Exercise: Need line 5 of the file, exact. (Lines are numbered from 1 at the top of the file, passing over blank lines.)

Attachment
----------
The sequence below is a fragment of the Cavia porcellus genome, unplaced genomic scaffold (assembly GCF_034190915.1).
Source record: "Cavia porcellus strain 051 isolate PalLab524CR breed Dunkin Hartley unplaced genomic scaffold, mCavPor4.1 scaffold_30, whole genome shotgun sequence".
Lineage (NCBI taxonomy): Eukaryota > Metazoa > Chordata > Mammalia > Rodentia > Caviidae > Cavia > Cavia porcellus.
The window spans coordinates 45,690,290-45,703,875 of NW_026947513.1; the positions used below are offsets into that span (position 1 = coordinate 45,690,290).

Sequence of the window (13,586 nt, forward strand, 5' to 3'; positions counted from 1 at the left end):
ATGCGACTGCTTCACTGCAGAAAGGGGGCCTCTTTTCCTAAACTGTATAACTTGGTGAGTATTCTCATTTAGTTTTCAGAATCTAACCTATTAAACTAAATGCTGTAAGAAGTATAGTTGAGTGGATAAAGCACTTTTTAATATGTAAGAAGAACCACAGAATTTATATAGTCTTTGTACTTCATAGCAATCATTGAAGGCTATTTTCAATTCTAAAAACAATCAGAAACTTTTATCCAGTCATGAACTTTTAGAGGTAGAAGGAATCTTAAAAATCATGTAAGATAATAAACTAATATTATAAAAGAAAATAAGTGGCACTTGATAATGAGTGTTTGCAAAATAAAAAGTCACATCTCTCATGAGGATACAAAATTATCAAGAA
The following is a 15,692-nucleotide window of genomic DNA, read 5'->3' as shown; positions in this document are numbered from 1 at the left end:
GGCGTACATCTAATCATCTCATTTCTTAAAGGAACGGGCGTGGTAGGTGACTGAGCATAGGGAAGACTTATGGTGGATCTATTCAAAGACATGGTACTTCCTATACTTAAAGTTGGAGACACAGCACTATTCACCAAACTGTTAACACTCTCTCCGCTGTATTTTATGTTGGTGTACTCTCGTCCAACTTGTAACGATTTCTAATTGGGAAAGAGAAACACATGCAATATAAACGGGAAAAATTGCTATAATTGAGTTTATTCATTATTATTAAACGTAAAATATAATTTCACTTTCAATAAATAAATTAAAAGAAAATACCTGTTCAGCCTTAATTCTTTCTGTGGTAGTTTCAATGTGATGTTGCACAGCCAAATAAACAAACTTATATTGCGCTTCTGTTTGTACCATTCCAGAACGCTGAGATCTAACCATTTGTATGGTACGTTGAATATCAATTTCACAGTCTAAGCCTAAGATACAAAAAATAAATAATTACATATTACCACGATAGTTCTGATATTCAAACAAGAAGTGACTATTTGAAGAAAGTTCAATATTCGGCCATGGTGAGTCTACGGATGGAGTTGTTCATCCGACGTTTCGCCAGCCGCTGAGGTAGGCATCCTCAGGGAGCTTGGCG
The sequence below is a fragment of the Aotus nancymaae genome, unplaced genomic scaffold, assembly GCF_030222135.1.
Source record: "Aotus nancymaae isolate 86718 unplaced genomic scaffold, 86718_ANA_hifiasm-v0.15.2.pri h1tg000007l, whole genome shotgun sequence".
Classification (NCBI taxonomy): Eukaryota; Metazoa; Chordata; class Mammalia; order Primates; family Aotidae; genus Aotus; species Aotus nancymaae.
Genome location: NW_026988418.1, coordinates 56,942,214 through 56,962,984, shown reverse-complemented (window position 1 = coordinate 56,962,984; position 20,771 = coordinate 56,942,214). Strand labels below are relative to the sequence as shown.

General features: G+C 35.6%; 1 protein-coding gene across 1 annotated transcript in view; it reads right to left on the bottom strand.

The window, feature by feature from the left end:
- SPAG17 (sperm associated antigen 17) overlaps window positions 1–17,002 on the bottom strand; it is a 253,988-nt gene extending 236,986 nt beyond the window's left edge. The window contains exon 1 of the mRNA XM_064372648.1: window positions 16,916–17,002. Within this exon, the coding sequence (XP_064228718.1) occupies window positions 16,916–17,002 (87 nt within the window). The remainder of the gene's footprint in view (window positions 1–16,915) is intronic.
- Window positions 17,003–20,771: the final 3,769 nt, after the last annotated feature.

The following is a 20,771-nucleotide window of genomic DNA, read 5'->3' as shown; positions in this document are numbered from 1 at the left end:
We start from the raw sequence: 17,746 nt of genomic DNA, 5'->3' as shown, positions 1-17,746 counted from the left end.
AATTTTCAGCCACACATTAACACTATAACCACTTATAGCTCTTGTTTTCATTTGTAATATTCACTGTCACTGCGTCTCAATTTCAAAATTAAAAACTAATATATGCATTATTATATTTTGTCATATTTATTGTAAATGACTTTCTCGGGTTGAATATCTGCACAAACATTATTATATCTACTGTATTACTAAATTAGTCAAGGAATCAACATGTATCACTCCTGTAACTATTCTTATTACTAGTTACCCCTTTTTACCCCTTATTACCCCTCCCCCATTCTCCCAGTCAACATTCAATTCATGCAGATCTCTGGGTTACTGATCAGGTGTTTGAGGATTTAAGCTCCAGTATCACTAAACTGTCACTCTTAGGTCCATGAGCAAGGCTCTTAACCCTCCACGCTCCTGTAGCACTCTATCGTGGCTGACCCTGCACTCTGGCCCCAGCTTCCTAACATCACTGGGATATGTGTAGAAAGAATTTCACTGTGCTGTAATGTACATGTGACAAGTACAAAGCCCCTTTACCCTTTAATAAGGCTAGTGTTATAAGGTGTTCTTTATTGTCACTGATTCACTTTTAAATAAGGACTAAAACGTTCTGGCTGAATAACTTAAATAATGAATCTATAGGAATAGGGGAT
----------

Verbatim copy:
Sequence of the window (13,586 nt, forward strand, 5' to 3'; positions counted from 1 at the left end):